Surgical resection is the treatment of choice and is associated with excellent outcomes. In one series of 95 patients, there was only a single recurrence over 5 years following excision. Patients are regularly followed with transthoracic echocardiography 1 year following excision and then at 5 years.
Rhabdomyoma is the most common primary cardiac tumor of infancy and childhood representing 60% of pediatric primary cardiac neoplasms. These lesions are most often diagnosed during the first year of life or prenatally. Cardiac rhabdomyomas are associated with tuberous sclerosis in 30% to 50% of cases but also occur sporadically and rarely in association with congenital heart disease. , Tuberous sclerosis is characterized by cortical tubers and subependymal nodules within the brain, multiple retinal hamartomas, adenoma sebaceum of the skin, and periungual fibromas. Rhabdomyomas may precede other sequelae of tuberous sclerosis such as skin abnormalities and neuroimaging findings by months or years. Symptoms of cardiac rhabdomyomas vary and are based on the size and location of the tumor. They may be asymptomatic or result in congestive heart failure from obstruction. Arrhythmias have also been reported.
Rhabdomyomas are most commonly located within the ventricles attached to the myocardium but are less commonly located in the atrioventricular groove. , They are multiple in 60% of cases, typically in the setting of tuberous sclerosis.
At gross inspection, rhabdomyomas are lobulated masses with a glistening cut surface. Sporadic tumors tend to be larger in size than those associated with tuberous sclerosis. At histology, these neoplasms tend to have large cells in relation to the myocardium with abundant glycogen. “Spider cells” are present in all tumors that have a centrally located mass of granular cytoplasm with elongated projection of myofibrils extending peripherally from the nucleus to the cell membrane. , These lesions demonstrate positive immunohistochemical staining for desmin, actin, and myoglobin.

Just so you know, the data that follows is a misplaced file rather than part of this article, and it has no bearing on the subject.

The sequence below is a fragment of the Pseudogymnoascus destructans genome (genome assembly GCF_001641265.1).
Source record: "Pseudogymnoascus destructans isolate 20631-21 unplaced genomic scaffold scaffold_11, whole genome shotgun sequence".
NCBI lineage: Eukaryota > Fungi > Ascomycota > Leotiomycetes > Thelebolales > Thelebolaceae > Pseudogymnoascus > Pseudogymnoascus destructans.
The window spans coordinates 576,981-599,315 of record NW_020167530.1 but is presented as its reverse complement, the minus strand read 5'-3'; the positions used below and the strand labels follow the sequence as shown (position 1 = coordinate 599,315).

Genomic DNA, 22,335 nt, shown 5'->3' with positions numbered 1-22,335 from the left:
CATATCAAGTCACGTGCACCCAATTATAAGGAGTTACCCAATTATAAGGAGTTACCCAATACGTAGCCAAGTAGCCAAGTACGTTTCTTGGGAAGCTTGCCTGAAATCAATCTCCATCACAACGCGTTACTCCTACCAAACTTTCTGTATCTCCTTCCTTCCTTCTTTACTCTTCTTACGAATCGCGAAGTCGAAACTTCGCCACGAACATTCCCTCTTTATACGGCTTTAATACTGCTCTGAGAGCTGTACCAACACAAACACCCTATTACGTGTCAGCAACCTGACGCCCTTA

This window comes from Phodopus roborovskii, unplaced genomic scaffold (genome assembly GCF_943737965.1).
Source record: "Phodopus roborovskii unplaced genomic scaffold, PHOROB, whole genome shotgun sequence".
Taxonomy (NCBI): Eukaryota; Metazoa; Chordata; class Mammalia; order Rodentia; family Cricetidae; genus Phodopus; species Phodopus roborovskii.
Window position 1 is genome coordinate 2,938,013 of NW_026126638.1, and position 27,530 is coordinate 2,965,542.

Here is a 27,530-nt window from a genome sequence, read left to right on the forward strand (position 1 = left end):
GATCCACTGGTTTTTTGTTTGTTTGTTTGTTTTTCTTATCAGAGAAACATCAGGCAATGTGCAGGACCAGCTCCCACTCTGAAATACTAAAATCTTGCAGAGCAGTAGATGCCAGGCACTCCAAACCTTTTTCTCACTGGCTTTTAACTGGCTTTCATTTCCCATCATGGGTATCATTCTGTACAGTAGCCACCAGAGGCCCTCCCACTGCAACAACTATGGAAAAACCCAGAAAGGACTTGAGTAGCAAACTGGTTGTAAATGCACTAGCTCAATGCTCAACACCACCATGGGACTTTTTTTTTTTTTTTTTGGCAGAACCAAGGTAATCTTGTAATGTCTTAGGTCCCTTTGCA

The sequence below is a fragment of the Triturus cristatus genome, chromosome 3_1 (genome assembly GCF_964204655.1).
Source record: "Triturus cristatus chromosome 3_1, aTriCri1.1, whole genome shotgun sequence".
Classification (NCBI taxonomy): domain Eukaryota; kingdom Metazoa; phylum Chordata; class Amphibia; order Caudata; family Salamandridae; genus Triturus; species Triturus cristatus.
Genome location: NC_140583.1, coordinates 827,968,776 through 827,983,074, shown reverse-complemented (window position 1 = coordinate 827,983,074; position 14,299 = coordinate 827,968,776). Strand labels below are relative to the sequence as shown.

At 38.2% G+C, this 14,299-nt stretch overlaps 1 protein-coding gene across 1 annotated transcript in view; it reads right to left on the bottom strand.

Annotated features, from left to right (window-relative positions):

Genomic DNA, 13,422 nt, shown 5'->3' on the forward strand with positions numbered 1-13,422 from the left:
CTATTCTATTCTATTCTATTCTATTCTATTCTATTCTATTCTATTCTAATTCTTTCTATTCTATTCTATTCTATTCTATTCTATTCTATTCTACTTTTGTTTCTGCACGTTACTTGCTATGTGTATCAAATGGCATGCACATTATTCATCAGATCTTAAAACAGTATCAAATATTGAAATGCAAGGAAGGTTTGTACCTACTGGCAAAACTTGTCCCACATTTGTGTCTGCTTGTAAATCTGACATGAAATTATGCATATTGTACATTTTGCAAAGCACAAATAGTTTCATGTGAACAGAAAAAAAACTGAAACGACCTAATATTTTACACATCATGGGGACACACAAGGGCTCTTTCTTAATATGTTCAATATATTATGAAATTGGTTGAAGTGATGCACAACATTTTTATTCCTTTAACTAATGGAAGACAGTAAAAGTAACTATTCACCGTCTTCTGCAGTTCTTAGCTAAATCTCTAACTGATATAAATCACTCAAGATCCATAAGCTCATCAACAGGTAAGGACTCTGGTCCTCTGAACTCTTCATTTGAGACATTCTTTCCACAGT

On transthoracic echocardiography, rhabdomyomas are uniformly hyperechoic in appearance ( Fig. 3 ). On contrast-enhanced CT, they are most often hypodense masses with little contrast enhancement. On MR imaging, these tumors are homogenous in appearance, isointense to slightly hyperintense to myocardium on T1-weighted imaging, mildly hyperintense in relation to the myocardium on T2-weighted imaging, hypoenhancing on first pass perfusion, and isointense to myocardium on myocardial delayed enhancement. ,
Most rhabdomyomas spontaneously regress. When there is outflow obstruction leading to heart failure or arrhythmias, surgical resection may be performed. In addition, everolimus, a mammalian target of rapamycin inhibitor, may be used as therapy.
Cardiac fibroma is the second most common primary cardiac neoplasm of infancy and childhood after rhabdomyoma. Although cases do occur in adults, greater than 80% of cardiac fibromas are in children. These tumors occur more frequently in nevoid basal cell carcinoma (Gorlin) syndrome, a phakomatosis characterized by multiple basal cell carcinomas; odontogenic cysts; ocular pathology such as congenital cataracts, microphthalmia, and coloboma of the iris; and other tumors such as medulloblastoma. Two percentage of patients younger than 45 years with basal cell carcinomas have this syndrome.